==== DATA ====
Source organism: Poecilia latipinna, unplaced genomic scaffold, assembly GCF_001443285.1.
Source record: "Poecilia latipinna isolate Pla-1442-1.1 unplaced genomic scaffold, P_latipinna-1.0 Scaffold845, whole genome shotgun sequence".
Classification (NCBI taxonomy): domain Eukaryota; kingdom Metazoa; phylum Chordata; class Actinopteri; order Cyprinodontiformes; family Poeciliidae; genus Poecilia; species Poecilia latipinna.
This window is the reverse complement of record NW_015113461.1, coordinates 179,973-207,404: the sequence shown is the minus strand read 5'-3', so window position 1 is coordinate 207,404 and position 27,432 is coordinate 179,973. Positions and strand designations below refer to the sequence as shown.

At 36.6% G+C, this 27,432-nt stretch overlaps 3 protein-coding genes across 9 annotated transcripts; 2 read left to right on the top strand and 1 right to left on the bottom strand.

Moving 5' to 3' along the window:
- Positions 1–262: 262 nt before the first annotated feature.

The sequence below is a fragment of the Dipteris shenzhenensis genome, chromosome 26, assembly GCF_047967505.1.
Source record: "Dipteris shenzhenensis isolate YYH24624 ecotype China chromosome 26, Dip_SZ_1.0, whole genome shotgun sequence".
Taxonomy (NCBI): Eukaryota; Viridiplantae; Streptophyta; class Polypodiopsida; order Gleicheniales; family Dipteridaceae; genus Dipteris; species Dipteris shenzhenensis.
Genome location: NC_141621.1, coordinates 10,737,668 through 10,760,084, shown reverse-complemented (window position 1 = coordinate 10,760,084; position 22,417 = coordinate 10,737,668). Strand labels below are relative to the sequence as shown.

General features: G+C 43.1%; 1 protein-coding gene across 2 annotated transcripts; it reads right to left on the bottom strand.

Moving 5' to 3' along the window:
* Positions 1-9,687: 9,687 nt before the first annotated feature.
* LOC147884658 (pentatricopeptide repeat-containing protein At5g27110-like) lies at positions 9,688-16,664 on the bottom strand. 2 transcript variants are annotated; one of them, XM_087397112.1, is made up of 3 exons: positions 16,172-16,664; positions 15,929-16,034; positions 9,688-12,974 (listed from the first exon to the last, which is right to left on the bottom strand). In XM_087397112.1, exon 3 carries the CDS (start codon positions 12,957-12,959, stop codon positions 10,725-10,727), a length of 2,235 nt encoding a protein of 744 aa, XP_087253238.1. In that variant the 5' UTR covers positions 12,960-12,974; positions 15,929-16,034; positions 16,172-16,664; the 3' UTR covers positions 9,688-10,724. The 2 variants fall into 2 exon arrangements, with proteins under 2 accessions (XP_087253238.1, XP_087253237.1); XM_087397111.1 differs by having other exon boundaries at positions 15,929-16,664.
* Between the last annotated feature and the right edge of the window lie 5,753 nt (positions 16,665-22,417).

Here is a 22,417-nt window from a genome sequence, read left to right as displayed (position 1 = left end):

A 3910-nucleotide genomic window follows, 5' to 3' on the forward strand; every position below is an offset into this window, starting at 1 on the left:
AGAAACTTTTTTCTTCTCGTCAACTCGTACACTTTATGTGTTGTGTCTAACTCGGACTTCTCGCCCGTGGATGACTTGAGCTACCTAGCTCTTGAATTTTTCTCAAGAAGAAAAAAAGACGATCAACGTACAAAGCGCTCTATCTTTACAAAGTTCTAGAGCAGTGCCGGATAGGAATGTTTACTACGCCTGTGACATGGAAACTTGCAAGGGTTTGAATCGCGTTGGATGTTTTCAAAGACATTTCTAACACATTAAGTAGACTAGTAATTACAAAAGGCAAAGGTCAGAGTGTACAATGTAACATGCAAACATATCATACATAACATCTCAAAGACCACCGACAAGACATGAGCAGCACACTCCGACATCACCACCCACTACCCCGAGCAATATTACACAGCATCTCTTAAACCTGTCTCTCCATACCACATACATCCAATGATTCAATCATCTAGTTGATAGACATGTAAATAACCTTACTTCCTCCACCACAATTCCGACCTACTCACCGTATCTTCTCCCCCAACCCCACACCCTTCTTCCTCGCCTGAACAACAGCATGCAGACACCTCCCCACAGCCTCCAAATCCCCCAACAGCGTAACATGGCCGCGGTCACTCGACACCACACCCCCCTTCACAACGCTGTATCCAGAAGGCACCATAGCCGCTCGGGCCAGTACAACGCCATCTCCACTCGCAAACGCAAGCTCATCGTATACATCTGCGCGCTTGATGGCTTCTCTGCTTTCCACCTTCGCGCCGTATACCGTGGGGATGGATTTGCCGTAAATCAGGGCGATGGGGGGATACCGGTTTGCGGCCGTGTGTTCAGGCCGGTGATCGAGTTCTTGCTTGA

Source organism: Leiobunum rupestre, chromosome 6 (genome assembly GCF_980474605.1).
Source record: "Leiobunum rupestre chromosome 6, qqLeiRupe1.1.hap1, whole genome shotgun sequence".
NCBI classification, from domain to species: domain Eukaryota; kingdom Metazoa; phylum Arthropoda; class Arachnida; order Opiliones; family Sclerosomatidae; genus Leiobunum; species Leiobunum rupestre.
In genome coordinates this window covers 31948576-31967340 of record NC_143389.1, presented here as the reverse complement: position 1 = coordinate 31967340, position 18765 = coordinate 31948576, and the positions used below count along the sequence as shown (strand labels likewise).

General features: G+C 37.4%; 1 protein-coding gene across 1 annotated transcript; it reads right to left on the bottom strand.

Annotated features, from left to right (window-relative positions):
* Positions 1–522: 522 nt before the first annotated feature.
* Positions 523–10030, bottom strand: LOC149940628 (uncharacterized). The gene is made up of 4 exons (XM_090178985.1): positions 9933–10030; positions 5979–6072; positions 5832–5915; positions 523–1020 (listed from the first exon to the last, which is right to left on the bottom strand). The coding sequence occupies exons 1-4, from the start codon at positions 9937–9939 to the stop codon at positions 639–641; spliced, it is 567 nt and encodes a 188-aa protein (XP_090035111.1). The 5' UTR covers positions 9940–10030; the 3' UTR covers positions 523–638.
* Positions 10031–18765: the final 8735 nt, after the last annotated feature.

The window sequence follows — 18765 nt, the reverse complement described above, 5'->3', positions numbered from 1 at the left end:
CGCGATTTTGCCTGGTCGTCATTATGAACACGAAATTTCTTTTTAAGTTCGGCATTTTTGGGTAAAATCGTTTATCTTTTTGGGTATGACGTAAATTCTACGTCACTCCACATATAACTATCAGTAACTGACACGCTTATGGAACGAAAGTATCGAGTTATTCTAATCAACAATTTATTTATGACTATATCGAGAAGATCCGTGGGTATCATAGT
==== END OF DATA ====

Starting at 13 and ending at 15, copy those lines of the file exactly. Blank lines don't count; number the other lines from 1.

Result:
Moving 5' to 3' along the window:
* Positions 1-9,687: 9,687 nt before the first annotated feature.
* LOC147884658 (pentatricopeptide repeat-containing protein At5g27110-like) lies at positions 9,688-16,664 on the bottom strand. 2 transcript variants are annotated; one of them, XM_087397112.1, is made up of 3 exons: positions 16,172-16,664; positions 15,929-16,034; positions 9,688-12,974 (listed from the first exon to the last, which is right to left on the bottom strand). In XM_087397112.1, exon 3 carries the CDS (start codon positions 12,957-12,959, stop codon positions 10,725-10,727), a length of 2,235 nt encoding a protein of 744 aa, XP_087253238.1. In that variant the 5' UTR covers positions 12,960-12,974; positions 15,929-16,034; positions 16,172-16,664; the 3' UTR covers positions 9,688-10,724. The 2 variants fall into 2 exon arrangements, with proteins under 2 accessions (XP_087253238.1, XP_087253237.1); XM_087397111.1 differs by having other exon boundaries at positions 15,929-16,664.